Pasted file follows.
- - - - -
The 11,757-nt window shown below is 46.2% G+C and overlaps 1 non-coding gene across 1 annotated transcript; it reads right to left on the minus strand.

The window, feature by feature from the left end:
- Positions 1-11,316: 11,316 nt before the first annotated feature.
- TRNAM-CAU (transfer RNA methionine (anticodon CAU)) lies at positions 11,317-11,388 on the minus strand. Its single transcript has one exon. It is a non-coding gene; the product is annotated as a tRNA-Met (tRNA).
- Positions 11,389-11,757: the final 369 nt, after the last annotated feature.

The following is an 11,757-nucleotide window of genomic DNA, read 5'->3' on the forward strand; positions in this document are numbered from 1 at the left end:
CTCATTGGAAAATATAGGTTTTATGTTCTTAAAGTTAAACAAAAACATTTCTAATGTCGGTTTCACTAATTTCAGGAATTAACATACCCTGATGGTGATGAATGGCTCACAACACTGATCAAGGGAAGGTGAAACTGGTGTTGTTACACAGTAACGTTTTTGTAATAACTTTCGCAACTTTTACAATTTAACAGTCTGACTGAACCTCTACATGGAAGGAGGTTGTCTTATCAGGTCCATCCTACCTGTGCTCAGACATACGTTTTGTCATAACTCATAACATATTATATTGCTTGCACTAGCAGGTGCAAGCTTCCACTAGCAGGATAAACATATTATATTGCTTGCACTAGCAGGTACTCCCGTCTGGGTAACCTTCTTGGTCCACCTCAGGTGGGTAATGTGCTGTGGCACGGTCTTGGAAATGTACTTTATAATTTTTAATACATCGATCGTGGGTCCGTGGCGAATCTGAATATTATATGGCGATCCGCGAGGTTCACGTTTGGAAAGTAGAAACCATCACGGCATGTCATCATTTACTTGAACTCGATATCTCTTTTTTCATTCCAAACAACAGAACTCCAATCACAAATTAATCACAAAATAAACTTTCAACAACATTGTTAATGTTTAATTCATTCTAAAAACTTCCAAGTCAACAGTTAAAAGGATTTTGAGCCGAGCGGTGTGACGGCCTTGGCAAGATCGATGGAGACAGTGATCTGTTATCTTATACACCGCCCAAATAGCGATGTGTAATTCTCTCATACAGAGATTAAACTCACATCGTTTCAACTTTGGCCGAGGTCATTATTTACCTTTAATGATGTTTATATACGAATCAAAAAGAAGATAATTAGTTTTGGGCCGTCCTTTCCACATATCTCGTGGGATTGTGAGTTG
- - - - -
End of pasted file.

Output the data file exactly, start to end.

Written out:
The 11,757-nt window shown below is 46.2% G+C and overlaps 1 non-coding gene across 1 annotated transcript; it reads right to left on the minus strand.

The window, feature by feature from the left end:
- Positions 1-11,316: 11,316 nt before the first annotated feature.
- TRNAM-CAU (transfer RNA methionine (anticodon CAU)) lies at positions 11,317-11,388 on the minus strand. Its single transcript has one exon. It is a non-coding gene; the product is annotated as a tRNA-Met (tRNA).
- Positions 11,389-11,757: the final 369 nt, after the last annotated feature.

The following is an 11,757-nucleotide window of genomic DNA, read 5'->3' on the forward strand; positions in this document are numbered from 1 at the left end:
CTCATTGGAAAATATAGGTTTTATGTTCTTAAAGTTAAACAAAAACATTTCTAATGTCGGTTTCACTAATTTCAGGAATTAACATACCCTGATGGTGATGAATGGCTCACAACACTGATCAAGGGAAGGTGAAACTGGTGTTGTTACACAGTAACGTTTTTGTAATAACTTTCGCAACTTTTACAATTTAACAGTCTGACTGAACCTCTACATGGAAGGAGGTTGTCTTATCAGGTCCATCCTACCTGTGCTCAGACATACGTTTTGTCATAACTCATAACATATTATATTGCTTGCACTAGCAGGTGCAAGCTTCCACTAGCAGGATAAACATATTATATTGCTTGCACTAGCAGGTACTCCCGTCTGGGTAACCTTCTTGGTCCACCTCAGGTGGGTAATGTGCTGTGGCACGGTCTTGGAAATGTACTTTATAATTTTTAATACATCGATCGTGGGTCCGTGGCGAATCTGAATATTATATGGCGATCCGCGAGGTTCACGTTTGGAAAGTAGAAACCATCACGGCATGTCATCATTTACTTGAACTCGATATCTCTTTTTTCATTCCAAACAACAGAACTCCAATCACAAATTAATCACAAAATAAACTTTCAACAACATTGTTAATGTTTAATTCATTCTAAAAACTTCCAAGTCAACAGTTAAAAGGATTTTGAGCCGAGCGGTGTGACGGCCTTGGCAAGATCGATGGAGACAGTGATCTGTTATCTTATACACCGCCCAAATAGCGATGTGTAATTCTCTCATACAGAGATTAAACTCACATCGTTTCAACTTTGGCCGAGGTCATTATTTACCTTTAATGATGTTTATATACGAATCAAAAAGAAGATAATTAGTTTTGGGCCGTCCTTTCCACATATCTCGTGGGATTGTGAGTTG